Supply Chain Dive recently explored Amazon's impact on industries with our colleagues at other Industry Dive publications.
Amazon's business model is built on speed and efficiency. To highlight the company's speed we used data shared with us by Rakuten Intelligence. Rakuten uses a panel of e-commerce shoppers to track shipments from Amazon, Walmart, Target and others.
Rakuten tracks shipments through two stages: click-to-ship, and ship-to-door. 'Click' here refers to a customer making an online order, 'ship' is when the package starts moving toward a customer and 'door' is when it finally arrives at the final location. Click-to-door gives you the time for the entire process.
Amazon is competing against retailers with storefronts. The numbers show Amazon's total shipping time has averaged under three days for most of 2019 while non-Amazon retailers tracked by Rakuten were closer for five days for the entire year.
This speed starts in the fulfillment centers. Amazon has been able to get its click-to-ship time down below one day for all of 2019, while non-Amazon retailers have hovered closer to two days. Amazon invests heavily in its fulfillment operations, using robotics for process automation and network expansion to get inventory closer to consumers.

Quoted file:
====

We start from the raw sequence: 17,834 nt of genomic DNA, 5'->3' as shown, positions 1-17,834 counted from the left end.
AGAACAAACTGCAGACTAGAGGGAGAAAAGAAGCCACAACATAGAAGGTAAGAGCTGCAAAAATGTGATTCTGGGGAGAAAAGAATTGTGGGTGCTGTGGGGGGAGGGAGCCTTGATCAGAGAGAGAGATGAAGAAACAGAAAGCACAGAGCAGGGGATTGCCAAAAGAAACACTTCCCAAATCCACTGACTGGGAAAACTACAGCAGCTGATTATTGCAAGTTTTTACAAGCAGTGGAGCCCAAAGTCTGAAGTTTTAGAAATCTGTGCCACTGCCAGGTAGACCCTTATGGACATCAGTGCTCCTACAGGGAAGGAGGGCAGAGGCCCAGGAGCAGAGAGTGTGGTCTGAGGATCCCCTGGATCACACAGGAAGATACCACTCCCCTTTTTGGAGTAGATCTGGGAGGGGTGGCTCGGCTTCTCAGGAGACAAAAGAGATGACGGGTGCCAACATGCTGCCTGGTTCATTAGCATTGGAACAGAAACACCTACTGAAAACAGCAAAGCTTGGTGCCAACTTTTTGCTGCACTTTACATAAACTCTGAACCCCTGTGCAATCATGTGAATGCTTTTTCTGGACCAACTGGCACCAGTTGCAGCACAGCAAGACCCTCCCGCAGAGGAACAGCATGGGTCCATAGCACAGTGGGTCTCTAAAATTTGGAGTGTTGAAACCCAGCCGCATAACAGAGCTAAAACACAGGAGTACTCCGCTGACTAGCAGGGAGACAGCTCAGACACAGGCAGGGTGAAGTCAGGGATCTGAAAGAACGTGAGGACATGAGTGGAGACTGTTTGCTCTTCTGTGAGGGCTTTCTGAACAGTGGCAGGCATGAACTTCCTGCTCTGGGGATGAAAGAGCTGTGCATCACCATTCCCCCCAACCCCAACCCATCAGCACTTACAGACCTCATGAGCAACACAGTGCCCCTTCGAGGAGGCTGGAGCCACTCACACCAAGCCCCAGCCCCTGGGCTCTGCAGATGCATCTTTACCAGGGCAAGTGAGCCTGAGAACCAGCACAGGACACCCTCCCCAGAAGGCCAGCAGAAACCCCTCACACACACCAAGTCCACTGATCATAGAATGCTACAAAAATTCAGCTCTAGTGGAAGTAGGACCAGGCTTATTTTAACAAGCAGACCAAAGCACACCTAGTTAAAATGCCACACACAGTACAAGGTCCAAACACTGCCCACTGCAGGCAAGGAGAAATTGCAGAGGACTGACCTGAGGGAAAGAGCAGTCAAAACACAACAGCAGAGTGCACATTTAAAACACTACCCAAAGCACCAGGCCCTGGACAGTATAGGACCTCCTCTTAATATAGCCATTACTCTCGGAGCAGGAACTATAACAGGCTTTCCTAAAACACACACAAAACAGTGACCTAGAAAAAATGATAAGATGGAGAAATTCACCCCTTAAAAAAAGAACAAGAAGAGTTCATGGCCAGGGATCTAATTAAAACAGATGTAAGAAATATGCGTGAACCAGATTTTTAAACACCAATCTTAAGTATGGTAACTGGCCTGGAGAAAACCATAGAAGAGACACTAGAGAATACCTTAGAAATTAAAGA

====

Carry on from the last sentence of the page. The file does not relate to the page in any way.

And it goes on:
Amazon has faced criticism for how it runs its fulfillment centers — operating at a breakneck pace, placing efficiency above all else. These are claims Amazon denies, but they have been independently reported on again and again and again.
Amazon's focus on speed outside the fulfillment center can also be seen in investments; from airplanes to cargo vans. These investments, along with positioning inventory closer to the end customers, have helped Amazon whittle down its ship-to-door time below two days for the latter part of 2019. Non-Amazon retailers are closer to three days.
This is similar to the strategy used by other retailers. Target has been using its brick and mortar locations to get inventory closer to consumers and has credited the move with cost reduction.
The pay-off from last-mile investments can be seen in the change overt time in the percentage of Amazon packages delivered by third-party carriers.
In 2019, Amazon overtook the U.S. Postal Service as the carrier delivering the plurality of its packages. These are numbers FedEx shared in its first-quarter earnings in an attempt to quell fears over the logistics company's decision to end its Express and Ground contracts with Amazon.
Rakuten's numbers show neither Target nor Walmart use their own transportation resources to deliver packages to the final mile.
Taken together, these numbers highlight how Amazon is trying to differentiate itself through its supply chain. For more details read our story from the deep dive into Amazon.